Oct 271989
 

Elements of Nihilism in Anton Chekhov’s “The Bet”

Anton Chekhov, a Russian author who wrote before the Communist revolution in that country, is most famous for his theatrical works of fiction. He is, however, an accomplished writer of short fiction as well; and his stories, just like his plays, contain significant philosophical messages in a fictive mode. One such piece is “The Bet.”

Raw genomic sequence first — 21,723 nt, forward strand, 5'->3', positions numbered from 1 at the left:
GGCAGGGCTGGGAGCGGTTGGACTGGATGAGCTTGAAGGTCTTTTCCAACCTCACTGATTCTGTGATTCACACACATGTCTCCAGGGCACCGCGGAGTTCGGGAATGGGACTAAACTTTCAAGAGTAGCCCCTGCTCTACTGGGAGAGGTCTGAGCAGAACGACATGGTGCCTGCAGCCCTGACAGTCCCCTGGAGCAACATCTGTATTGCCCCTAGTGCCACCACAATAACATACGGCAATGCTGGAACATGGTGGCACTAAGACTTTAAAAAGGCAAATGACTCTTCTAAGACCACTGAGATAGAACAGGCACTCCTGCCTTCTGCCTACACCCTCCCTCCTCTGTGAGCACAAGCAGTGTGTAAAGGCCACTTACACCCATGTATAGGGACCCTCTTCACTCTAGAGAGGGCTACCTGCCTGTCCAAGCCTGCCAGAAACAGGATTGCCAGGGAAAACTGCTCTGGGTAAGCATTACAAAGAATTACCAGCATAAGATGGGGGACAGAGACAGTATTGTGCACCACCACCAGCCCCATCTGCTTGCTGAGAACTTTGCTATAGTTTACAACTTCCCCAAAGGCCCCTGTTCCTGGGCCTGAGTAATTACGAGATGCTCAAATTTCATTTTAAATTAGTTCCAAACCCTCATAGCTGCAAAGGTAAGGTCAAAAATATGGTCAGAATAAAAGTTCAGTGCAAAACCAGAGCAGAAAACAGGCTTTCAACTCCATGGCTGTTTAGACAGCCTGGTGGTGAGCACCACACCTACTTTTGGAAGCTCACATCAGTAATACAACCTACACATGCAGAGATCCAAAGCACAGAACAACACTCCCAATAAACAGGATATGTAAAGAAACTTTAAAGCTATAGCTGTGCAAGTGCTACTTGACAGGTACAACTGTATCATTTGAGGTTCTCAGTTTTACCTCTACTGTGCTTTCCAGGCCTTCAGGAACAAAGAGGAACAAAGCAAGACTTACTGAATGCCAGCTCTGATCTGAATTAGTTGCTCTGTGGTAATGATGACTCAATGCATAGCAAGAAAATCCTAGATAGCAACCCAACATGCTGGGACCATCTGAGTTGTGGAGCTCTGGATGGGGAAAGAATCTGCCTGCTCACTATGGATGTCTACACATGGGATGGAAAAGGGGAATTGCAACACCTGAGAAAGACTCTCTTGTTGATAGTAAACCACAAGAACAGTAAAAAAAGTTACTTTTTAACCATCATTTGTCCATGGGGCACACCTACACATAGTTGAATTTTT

To begin with, “The Bet” has a rather simplistic plot. Because of this simplicity, it is obvious that a message is the story’s true purpose. Told in retrospect from the banker’s point of view, it involves, as the title suggests, a wager between a banker and a lawyer at a dinner party. These two get involved in debate over the moral issue of capital punishment versus life imprisonment. The focus of debate concerns which of these venues is the more humane and which is more cruel. The bet emerges when the lawyer takes the stance that he would, for two million of some undesignated coin, remain in solitary confinement in one wing of the banker’s home for fifteen years. The banker, being very wealthy at the time, confidently accepts the challenge. From there, the plot focusses on the drama of the lawyer’s solitary confinement. The first years for him are lonely and hard, but then he begins to request books of all sorts. He spends the remainder of his sentence studying book after book. Finally, fifteen years, less one night, later, the story reverts to real time. The banker has lost the bulk of his wealth on the Exchange and, seeing the lawyer’s emminant victory, fears he would become destitute in paying the agreed bet. The banker decides to kill the lawyer to avoid the impending ridicule and loss of position. He goes to the lawyer’s room, enters it, and finds the man sleeping at his desk, a letter before him. The banker plots to smother the man, but he reads the letter the prisoner has written. In it, the lawyer expounds upon his utter contempt for all things earthly and states his intention to break the conditions of the bet as an expression of this hatred for “all that [the] books call the blessings of the world” (1 1106). This contempt transfers to the banker and, feeling the full weight of his foolish deed, he leaves in guilt. The next morning, the lawyer executes his intentions, the banker is ‘victorious,’ and the story ends.